The Jurassic Park III archives features a moving video montage of production photos, and runs for about three minutes. There is also a similar section of a poster gallery, though this jumped around unpredictably on my player. Interesting for the fact that some early posters show that the movie was once titled Jurassic Park: Extinction.
Next is the Theatrical trailers section. This includes trailers for all three films, presented in non-anamorphic widescreen, but in 5.1 sound.
More interesting is a brief (under 5 minutes) but interesting feature, titled Montana: finding new dinosaurs. This is a visit to the palaeontologist advisor Jack Horner’s current dig in Montana, and he discusses the work done, and the sort of people who work on the dig with him.
The production notes section is very extensive, and does include information not repeated in the booklet. The cast and filmmakers section is the usual stuff, but fairly well presented.
The last few extras are basically just plugs. Recommendations is just ads for other Universal DVDs. The DVD Newsletter is a plug for signing up at the Universal website, while JP Institute does the same for the Jurassic Park Institute. Finally, the Special offers section advertises the Barcode Battlers game, the movie soundtrack and Universal Studios theme parks.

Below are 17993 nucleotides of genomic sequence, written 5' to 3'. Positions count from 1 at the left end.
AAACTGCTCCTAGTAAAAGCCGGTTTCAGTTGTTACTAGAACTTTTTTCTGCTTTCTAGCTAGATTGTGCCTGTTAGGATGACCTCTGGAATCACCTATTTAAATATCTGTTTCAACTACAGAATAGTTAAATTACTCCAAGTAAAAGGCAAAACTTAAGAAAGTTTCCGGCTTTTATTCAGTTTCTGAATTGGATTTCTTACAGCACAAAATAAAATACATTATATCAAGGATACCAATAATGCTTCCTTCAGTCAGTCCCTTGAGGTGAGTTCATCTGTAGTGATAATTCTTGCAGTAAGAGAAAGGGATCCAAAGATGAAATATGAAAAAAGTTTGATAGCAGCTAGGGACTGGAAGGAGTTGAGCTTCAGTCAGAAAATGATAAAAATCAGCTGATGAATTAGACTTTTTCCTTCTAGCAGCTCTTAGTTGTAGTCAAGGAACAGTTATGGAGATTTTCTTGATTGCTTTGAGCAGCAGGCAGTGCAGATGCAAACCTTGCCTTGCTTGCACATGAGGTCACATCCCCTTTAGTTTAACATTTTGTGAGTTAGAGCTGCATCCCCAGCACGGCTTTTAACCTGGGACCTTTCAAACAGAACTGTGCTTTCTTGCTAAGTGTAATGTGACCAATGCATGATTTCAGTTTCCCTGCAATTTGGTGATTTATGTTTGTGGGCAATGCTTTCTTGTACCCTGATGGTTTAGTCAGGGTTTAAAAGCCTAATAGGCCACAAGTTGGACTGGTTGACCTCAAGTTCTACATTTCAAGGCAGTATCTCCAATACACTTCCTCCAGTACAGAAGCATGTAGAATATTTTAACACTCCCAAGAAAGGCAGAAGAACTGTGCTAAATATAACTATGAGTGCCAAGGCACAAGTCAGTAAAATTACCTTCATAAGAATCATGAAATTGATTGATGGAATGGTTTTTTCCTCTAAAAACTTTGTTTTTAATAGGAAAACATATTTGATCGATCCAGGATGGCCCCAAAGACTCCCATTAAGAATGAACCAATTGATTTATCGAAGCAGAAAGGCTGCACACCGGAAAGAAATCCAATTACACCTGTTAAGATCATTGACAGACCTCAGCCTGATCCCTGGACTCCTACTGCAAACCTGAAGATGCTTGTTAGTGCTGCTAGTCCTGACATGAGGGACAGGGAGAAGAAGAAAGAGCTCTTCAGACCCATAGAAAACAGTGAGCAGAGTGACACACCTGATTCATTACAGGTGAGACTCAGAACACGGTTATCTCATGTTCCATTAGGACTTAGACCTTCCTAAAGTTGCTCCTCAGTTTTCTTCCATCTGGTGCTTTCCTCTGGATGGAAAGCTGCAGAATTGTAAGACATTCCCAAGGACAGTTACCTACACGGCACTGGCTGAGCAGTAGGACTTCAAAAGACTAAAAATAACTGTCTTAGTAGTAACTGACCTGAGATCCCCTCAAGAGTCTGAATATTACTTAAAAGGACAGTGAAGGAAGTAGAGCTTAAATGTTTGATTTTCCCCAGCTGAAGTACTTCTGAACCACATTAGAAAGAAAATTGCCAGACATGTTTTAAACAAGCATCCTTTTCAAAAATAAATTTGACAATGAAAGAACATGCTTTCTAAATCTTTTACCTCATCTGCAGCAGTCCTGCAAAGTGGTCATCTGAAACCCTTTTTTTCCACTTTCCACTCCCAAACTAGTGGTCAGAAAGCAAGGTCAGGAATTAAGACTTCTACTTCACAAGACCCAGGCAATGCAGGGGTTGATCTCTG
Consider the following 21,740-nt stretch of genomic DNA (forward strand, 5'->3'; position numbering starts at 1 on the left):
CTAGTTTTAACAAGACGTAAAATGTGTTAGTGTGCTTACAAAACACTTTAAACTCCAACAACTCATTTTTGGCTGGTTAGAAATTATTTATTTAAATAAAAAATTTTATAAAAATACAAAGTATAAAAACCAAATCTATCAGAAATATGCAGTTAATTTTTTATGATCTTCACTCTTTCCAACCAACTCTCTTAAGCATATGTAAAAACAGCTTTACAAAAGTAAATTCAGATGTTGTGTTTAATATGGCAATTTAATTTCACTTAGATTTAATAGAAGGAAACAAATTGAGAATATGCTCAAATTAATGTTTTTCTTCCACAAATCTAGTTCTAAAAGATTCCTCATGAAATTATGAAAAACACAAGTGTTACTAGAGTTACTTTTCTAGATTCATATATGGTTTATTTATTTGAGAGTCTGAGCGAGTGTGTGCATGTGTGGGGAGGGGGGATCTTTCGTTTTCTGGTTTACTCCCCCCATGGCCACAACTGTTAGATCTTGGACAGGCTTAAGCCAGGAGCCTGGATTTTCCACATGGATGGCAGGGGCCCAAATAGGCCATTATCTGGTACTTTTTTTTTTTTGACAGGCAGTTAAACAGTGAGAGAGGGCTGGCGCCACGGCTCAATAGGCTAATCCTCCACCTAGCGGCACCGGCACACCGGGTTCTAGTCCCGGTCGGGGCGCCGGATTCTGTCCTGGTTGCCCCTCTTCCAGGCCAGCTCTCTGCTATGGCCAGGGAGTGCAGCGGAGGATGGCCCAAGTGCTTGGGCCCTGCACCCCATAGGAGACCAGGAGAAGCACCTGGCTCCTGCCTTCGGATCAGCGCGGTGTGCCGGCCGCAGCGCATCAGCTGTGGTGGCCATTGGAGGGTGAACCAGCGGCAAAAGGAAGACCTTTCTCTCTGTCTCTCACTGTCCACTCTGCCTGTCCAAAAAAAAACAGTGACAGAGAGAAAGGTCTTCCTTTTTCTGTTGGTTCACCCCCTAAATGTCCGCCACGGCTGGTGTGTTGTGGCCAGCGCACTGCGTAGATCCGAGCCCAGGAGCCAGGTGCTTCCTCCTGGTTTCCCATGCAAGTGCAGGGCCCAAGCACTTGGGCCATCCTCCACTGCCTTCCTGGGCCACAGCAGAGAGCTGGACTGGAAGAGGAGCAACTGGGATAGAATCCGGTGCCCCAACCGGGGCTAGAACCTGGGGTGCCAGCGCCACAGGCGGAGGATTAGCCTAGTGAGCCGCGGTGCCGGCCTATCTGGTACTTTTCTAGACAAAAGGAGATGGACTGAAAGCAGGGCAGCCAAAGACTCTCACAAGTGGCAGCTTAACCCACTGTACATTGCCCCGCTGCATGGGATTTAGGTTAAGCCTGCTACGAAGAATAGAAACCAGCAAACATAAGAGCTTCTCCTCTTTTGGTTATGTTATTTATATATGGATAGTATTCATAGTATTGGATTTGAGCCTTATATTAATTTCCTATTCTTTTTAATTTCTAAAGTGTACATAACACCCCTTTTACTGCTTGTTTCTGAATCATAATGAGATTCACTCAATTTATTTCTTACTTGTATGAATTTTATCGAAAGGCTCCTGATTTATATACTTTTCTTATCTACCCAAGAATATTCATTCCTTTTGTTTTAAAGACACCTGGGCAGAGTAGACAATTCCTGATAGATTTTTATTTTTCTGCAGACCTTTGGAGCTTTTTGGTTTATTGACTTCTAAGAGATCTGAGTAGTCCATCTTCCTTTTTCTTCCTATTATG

There is a fair amount of material here, which is genuinely on the disc rather than just linked to the web. Everything is accessed via a Flash-based interface that is reasonably well presented, including random dinosaur facts that pop up from time to time. The only complaint is that it doesn’t appear to be resizable, leading to some very tiny text if you use a larger resolution. The material which can be accessed here includes film stills and wallpaper. There are production notes which include a plot synopsis (obviously pretty brief). There is also cast and crew info (complete with Tea Leoni’s name with an incorrect spelling), and dinosaur info. The interactive side of things includes a trivia game (covering all three movies). Finally there are four Dino Defender and Danger Zone! game demos, which are very basic and very “kiddie” orientated.
If you are looking for further story development after the first two movies then you will definitely be disappointed; if you just want throwaway dinosaur action, then there’s probably enough here to entertain you. The disc has enough extras to warrant an excellent score, and is technically very good to boot.